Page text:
For that matter, neither does the US Supreme Court, which has taken to overruling the C.A.F.C.’s extreme views on IP on an almost routing basis.
But today, I wholeheartedly approve of their ruling stating that the federal judiciary must cease using the PACER document access system as a cash cow for the courts:
The federal judiciary is overcharging for public access to online court records, an appeals court ruled Thursday in a decision that could result in lower fees to search and download case documents.
In a unanimous decision, the U.S. Court of Appeals for the Federal Circuit said affordable access to public records is critical for oversight and transparency in the nation’s court system.
“If large swaths of the public cannot afford the fees required to access court records, it will diminish the public’s ability ‘to participate in and serve as a check upon the judicial process — an essential component in our structure of self-government,’ ” wrote Judge Todd M. Hughes, who was joined by Judges Alan D. Lourie and Raymond C. Clevenger III.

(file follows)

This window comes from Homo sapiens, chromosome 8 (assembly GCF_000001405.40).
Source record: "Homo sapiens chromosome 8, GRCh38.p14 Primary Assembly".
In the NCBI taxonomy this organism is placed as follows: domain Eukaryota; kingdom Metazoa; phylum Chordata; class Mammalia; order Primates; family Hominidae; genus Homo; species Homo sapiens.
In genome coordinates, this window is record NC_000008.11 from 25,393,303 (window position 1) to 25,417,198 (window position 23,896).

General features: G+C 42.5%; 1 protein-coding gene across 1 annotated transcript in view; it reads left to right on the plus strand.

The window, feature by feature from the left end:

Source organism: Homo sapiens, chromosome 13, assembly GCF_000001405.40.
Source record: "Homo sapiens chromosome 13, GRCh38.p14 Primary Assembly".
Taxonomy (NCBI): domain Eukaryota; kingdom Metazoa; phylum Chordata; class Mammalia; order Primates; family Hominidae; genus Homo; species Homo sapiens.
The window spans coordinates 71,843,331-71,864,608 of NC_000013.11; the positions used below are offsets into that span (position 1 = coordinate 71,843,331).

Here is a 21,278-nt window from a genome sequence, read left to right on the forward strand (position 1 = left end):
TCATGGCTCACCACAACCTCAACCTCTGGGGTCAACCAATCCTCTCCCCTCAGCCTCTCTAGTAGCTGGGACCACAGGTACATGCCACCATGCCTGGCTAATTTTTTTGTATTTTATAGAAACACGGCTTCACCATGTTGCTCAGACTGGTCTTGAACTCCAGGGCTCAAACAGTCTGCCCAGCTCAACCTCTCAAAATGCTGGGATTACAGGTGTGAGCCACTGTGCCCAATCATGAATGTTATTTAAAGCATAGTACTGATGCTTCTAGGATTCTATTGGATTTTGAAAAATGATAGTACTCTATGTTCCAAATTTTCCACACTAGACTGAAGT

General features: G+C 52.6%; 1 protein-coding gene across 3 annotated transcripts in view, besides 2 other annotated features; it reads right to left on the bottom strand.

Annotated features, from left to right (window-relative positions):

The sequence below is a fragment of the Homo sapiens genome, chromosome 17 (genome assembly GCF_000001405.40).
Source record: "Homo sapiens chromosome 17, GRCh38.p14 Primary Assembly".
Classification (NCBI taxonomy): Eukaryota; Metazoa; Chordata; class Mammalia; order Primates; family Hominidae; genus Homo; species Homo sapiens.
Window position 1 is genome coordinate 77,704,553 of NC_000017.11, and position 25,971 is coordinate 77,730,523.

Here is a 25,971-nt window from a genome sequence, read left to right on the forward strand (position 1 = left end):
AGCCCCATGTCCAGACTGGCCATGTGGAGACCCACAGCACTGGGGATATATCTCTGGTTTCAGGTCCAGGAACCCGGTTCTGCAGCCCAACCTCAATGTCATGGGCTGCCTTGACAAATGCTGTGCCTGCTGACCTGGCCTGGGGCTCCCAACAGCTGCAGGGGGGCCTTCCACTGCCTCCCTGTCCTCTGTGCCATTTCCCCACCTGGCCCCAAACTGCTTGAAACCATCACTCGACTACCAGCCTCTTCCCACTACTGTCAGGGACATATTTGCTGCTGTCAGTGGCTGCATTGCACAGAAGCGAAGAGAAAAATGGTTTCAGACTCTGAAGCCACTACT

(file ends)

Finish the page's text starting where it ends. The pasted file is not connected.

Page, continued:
The ruling does not eliminate the paywall for the service known as PACER, an acronym for Public Access to Court Electronic Records. But the decision upholds a District Court finding that the current 10 cents per page charge is “higher than necessary to operate” the system. The court limited fees to the amount needed to cover the cost of providing access to docket information online.
The lawsuit was filed in 2016 by three nonprofit organizations. The National Veterans Legal Services Program, National Consumer Law Center and Alliance for Justice claimed that the dime-per-page fee unlawfully exceeded the cost of running the system. The cost of storing data has declined since the inception of the courts’ electronic repository in the 1980s, while PACER fees have increased.
The administrative office has used the money to pay for projects such as flat-screen TVs for jurors, to send notices to bankruptcy creditors and to fund a study by Mississippi for its own court system.